Parents with pupils at the Royal Family Academy in Abuja have accused the management of the school of disregarding their concerns and resorting to threats when they attempted to protest on the school premises on Monday.
Some of the parents told FIJ the protest became necessary after the management of the school unilaterally increased tuition fees by 50 percent despite earlier objections from them.
FIJ learnt that on the day of the planned protest, the school premises were heavily guarded by uniformed personnel, including officers from the Federal Road Safety Corps (FRSC) and the police, with the aim of preventing the protest from taking place.
A concerned parent, wishing to remain anonymous, expressed shock at the school’s decision to involve armed security forces in the matter instead of engaging in peaceful dialogue with the parents who are stakeholders in the school.
He explained that many parents arrived at the school as early as 7 am but were unable to protest due to the presence of uniformed personnel and deliberate delay tactics employed by the school.
“Some pastors standing at the gate kept telling us someone was coming to address us that Monday, but four hours later, no one came. And this shows that they were not interested in negotiation,” the parent told FIJ.
“They told us this four times. We felt like trash that day. All the school could have said was that they would look into the issue.”
According to the source, the parents collectively resolved to protest as their last resort to make the school management listen before the 50 percent increment became permanent.
He said that at the end of the last session, which ended in July, the school served parents a letter to communicate their plan to increase the school fee by 50 percent to which parents sternly refused.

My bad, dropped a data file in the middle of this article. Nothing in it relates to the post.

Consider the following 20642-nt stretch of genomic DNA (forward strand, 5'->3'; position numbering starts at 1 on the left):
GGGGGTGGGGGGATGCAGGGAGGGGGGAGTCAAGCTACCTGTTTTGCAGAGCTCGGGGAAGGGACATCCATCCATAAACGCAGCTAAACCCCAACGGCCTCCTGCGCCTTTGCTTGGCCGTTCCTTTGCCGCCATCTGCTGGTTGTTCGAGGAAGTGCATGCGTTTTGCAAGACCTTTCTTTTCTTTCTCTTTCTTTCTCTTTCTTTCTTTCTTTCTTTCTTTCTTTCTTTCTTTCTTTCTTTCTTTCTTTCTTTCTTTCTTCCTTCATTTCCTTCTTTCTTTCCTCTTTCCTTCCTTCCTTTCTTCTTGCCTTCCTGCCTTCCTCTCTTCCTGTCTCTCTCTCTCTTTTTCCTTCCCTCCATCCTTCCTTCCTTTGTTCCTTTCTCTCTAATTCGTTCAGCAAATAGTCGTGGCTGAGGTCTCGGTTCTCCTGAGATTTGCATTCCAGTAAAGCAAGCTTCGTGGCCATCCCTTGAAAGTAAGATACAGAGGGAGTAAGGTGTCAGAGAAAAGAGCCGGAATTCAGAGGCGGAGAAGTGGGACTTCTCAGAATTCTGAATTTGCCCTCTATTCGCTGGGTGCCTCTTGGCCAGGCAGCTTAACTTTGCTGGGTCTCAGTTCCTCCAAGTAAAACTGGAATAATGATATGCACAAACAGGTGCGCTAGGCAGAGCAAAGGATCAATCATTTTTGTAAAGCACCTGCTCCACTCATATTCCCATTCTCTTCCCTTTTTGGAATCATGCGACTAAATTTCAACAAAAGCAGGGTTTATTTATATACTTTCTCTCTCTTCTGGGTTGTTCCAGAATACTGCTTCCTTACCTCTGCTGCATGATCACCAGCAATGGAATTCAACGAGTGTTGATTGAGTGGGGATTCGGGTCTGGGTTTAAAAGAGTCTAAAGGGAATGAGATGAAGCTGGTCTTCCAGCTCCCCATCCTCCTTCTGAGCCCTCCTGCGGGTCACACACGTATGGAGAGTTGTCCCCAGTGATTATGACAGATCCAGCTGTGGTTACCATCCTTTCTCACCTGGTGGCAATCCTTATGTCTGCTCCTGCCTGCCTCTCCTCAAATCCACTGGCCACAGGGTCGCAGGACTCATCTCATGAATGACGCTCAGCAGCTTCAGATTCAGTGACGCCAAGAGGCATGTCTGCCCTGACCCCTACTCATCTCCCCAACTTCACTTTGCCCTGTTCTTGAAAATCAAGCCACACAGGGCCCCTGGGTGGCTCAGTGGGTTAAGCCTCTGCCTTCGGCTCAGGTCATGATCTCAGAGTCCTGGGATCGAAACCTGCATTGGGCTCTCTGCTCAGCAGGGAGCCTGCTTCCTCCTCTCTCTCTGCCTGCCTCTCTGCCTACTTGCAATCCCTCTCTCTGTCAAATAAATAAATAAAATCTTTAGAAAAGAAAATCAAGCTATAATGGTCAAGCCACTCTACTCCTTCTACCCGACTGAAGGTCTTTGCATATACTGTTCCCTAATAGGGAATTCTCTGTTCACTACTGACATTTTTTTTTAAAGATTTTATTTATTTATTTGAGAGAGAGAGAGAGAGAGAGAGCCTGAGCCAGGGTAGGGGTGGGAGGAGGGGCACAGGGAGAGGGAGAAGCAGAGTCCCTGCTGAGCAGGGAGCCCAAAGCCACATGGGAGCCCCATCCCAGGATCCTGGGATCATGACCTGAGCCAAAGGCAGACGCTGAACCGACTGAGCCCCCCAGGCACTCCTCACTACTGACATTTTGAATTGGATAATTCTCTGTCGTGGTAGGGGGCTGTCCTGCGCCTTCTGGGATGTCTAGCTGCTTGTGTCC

“The Parents Teachers Progressive Forum (PTPF) executives had embarked upon a negotiation between the school and parents. The executives were negotiating an increase of 25 percent. That was the agreement, yet the school went ahead and increased the fees by 50 percent,” he said.
“They increased certain other additions, for instance, like the development levy, which used to be N100,000 to N300,000 for new entrants.
“They also added sports levy and health insurance, which we were not paying before, and an ICT certification fee they have been collecting for over three years, for which my kids have never received any ICT training except for playing games in the lab. Parents know this but have been silent. It is the increment that has now spurred parents into talking.”
A mother with a child in Grade Two at the Royal Family Academy recounted her futile attempt to protest the fee increase, emphasising that parents had planned a peaceful demonstration in front of the school to seek dialogue with the management but instead were met with a heavy police and FRSC presence.
“Parents were there from 7 am to 12 am, yet no one spoke to us. I then started wondering why a school would refuse to dialogue with parents (customers) and totally refuse them entry into the school compound. What kind of power is that?” she wondered.
She believed that the protest was necessary because her child’s fees had been increased from N288,000 to N577,000.
Another parent, whose daughter had been a student at the school for over a decade, told FIJ that the school resorted to hostilities to the extent that a day after the planned protest, security guards working for the school prevented three parents from conversing for long with one another after bringing their children to school.
Even worse, she said, is that the director of the school continues to openly tell the parents and teachers association executives that anyone not comfortable with the increment can take their kids off the school if they so desire.
She said the disregard for parents’ concerns has left many feeling offended, as they acknowledge the economic challenges but believe that a fee increase was warranted, albeit not to the extent imposed by the school.
When FIJ phoned Amina Mshelia, the director of the school, for comments on Wednesday, she declined to speak on the matter.
“It is not a matter that can be discussed over the phone. Please, send a mail to us instead,” she said.
FIJ subsequently sent an email to the school’s information desk for comments on the matter on Thursday morning, but it had not been responded to at press time.
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